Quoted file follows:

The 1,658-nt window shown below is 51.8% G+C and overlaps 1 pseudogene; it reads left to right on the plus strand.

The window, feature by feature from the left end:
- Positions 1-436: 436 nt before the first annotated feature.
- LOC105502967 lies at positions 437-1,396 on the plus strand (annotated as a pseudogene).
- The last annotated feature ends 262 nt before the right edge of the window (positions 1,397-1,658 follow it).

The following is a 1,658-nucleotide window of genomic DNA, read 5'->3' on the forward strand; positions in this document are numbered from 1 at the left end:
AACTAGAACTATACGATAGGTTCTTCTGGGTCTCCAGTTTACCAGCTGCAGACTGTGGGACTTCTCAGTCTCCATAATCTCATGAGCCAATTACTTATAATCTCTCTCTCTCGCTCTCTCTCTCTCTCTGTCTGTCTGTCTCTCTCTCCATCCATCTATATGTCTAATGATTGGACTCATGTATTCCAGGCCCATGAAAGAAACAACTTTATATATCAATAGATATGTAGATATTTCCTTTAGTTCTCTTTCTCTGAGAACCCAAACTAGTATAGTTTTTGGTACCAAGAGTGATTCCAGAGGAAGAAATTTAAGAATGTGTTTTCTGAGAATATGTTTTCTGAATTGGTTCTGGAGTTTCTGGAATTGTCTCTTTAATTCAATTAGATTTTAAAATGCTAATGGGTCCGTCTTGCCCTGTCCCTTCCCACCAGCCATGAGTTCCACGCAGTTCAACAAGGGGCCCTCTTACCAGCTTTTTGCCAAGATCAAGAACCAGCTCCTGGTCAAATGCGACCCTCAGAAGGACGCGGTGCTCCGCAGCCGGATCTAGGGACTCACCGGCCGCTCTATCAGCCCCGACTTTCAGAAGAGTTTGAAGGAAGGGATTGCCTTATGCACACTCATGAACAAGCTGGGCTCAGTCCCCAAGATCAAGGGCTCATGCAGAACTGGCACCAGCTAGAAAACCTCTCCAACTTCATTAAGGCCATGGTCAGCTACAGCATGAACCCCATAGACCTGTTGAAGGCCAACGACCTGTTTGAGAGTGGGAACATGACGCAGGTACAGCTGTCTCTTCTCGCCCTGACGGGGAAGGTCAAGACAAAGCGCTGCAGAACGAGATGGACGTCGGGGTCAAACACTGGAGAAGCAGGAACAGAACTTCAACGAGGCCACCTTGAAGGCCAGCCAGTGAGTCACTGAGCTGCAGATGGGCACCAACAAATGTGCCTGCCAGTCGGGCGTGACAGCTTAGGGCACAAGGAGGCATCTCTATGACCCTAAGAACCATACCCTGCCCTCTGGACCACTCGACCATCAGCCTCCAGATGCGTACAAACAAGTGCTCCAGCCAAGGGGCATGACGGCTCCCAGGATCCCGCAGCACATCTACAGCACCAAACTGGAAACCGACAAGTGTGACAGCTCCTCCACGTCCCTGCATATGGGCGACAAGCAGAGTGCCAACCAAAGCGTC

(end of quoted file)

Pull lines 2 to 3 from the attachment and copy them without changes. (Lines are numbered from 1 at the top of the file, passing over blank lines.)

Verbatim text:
The window, feature by feature from the left end:
- Positions 1-436: 436 nt before the first annotated feature.